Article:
Pilot: Center for Appalachian Research in Environmental Sciences: Exposure to E-cigarette Vapor Alters Gene Expression and Induces Inflammatory Responses

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Use of e-cigarettes (or electronic nicotine delivery systems, ENDS), is rising rapidly primarily due to the popular misconception that they pose little to no hazard to human health. Among adolescents, increasing ENDS use is particularly alarming and, as reported in 2015, accounts for as much as 16% of the high school and 5.3% of the middle school population in some states. The appeal of ENDS products to youth can be partly attributed to the various flavorings added to the ENDS fluids. In Appalachian Kentucky, use of tobacco products (including recent increases in adoption of ENDS) generally occurs earlier and at higher rates per capita than elsewhere in Kentucky and the U.S. These high rates of tobacco product use and secondhand exposure contribute to substantial health issues in this region, including increased respiratory disease and the highest incidence of lung cancer in the U.S. In regards to the increasing use of ENDS, recent incidents demonstrate that vaping can cause acute inflammation and lung damage in certain circumstances. Moreover, the long-term health effects associated with vaping or being exposed passively to ENDS vapor have not been studied in any depth. Our initial studies have addressed these gaps of knowledge by examining the toxicity of condensates collected from ENDS vapors on oral and lung epithelial cell models. Our results thus far show that, at physiologically relevant concentrations, ENDS vapor condensates reduced cell viability and upregulated molecular biomarkers in the aryl hydrocarbon receptor (AHR) and NFκB signaling pathways involved in generating oxidative stress and inflammatory responses. In agreement with increased oxidative stress, we also observed increased DNA damage that could contribute to injury and carcinogenesis. Notably, increases in AHR-mediated gene expression with ENDS vapor condensates were comparable to those mediated by condensates prepared from conventional cigarette smoke. These effects were generally not observed without vaporization of ENDS liquids, suggesting that heating and chemical conversion of ENDS liquid constituents contribute to these toxicological effects. Our primary hypothesis for this project is that heating during vaporization of ENDS liquids produces compounds that alter AHR- and NFκB–mediated gene expression in lung and oral tissue that can elicit harmful effects, most notably increased oxidative stress and inflammation. Our specific aims are designed to test this hypothesis by 1) screening vapor condensates from ENDS liquids for their ability to activate AHR/NFκB and increase expression of pro-inflammatory markers, oxidative stress and DNA damage, 2) specifying the impacts of heating and vaporization of ENDS fluids on their chemical composition and their harmful effects and 3) determining the in vivo effects of exposure to ENDS vapor, with an emphasis on AHR- and NFκB-mediated gene expression and inflammation in lung tissue. A strong investigative team has been assembled to carry out this project, with expertise in the toxicology of tobacco products, DNA damage and carcinogenesis, gene expression and metabolic changes in response to xenobiotics, inflammatory pathways and responses, and biological and toxicological effects of inhalation exposures. Based on our preliminary data, these studies are expected to conclusively establish that specific agents or constituents in vapors from ENDS liquids exert pro-inflammatory and other harmful effects in vitro and in vivo. We anticipate our findings will also show that components of the NFκB and AHR signaling pathways may be valuable biomarkers to assess risks associated with ENDS use. Overall, this project will provide additional preliminary data and increase competitiveness for external grant support from the NIEHS and FDA that support environmental pollution and tobacco regulatory science, respectively. This research will also be of interest to other funding sponsors focused on pulmonary health.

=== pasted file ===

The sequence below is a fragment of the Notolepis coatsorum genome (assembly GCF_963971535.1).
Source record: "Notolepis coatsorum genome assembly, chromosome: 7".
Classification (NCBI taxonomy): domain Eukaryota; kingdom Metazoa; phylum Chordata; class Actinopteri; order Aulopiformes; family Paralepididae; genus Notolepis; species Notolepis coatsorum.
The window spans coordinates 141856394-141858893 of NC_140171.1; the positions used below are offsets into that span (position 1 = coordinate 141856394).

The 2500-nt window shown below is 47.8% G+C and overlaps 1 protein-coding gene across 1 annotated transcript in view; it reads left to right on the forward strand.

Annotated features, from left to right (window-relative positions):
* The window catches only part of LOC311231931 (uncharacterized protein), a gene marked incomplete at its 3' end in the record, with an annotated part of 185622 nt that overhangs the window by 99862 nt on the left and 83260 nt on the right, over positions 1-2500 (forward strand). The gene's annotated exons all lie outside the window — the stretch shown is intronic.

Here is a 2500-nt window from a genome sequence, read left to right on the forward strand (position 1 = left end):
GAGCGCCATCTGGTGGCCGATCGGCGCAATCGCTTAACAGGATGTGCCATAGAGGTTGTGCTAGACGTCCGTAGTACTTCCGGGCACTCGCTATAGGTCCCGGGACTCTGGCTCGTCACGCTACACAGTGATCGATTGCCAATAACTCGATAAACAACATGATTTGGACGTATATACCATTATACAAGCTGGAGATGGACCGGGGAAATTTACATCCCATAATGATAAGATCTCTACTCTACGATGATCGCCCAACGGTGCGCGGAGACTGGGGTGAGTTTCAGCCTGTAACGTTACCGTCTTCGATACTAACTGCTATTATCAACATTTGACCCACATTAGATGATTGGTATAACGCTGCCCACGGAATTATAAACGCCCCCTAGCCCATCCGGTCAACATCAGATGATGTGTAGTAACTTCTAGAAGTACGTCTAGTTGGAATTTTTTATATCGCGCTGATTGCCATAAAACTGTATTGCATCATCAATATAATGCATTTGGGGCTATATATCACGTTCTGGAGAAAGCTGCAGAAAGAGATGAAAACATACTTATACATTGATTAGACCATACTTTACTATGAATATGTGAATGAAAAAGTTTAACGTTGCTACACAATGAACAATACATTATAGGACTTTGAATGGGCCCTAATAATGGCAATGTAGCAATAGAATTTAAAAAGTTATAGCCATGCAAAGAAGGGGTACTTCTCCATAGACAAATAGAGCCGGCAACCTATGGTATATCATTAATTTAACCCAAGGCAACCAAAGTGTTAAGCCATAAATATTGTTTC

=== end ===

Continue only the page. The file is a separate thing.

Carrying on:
Effective start/end date5/1/173/31/22


  • National Institute of Environmental Health Sciences


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